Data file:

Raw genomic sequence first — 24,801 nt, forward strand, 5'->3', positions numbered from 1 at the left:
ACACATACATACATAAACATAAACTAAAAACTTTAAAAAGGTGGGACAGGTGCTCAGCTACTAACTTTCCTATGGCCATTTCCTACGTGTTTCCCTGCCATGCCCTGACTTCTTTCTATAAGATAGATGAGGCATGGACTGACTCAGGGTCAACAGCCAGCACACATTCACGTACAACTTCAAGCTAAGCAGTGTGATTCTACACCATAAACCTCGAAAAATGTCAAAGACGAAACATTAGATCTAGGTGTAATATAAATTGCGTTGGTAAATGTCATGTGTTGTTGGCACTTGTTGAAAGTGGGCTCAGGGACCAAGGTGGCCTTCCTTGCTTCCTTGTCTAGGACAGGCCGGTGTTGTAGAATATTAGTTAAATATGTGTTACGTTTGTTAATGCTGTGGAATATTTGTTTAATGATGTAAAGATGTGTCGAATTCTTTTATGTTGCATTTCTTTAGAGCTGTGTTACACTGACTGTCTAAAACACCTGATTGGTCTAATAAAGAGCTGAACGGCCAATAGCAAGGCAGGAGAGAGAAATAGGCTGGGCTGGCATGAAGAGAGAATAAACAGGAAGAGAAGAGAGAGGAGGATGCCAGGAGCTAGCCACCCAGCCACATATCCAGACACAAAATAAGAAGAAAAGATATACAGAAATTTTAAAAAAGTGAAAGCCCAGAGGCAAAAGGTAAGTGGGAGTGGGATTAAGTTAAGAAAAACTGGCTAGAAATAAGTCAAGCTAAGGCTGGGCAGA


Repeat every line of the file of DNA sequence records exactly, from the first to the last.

Raw genomic sequence first — 24,801 nt, forward strand, 5'->3', positions numbered from 1 at the left:
ACACATACATACATAAACATAAACTAAAAACTTTAAAAAGGTGGGACAGGTGCTCAGCTACTAACTTTCCTATGGCCATTTCCTACGTGTTTCCCTGCCATGCCCTGACTTCTTTCTATAAGATAGATGAGGCATGGACTGACTCAGGGTCAACAGCCAGCACACATTCACGTACAACTTCAAGCTAAGCAGTGTGATTCTACACCATAAACCTCGAAAAATGTCAAAGACGAAACATTAGATCTAGGTGTAATATAAATTGCGTTGGTAAATGTCATGTGTTGTTGGCACTTGTTGAAAGTGGGCTCAGGGACCAAGGTGGCCTTCCTTGCTTCCTTGTCTAGGACAGGCCGGTGTTGTAGAATATTAGTTAAATATGTGTTACGTTTGTTAATGCTGTGGAATATTTGTTTAATGATGTAAAGATGTGTCGAATTCTTTTATGTTGCATTTCTTTAGAGCTGTGTTACACTGACTGTCTAAAACACCTGATTGGTCTAATAAAGAGCTGAACGGCCAATAGCAAGGCAGGAGAGAGAAATAGGCTGGGCTGGCATGAAGAGAGAATAAACAGGAAGAGAAGAGAGAGGAGGATGCCAGGAGCTAGCCACCCAGCCACATATCCAGACACAAAATAAGAAGAAAAGATATACAGAAATTTTAAAAAAGTGAAAGCCCAGAGGCAAAAGGTAAGTGGGAGTGGGATTAAGTTAAGAAAAACTGGCTAGAAATAAGTCAAGCTAAGGCTGGGCAGA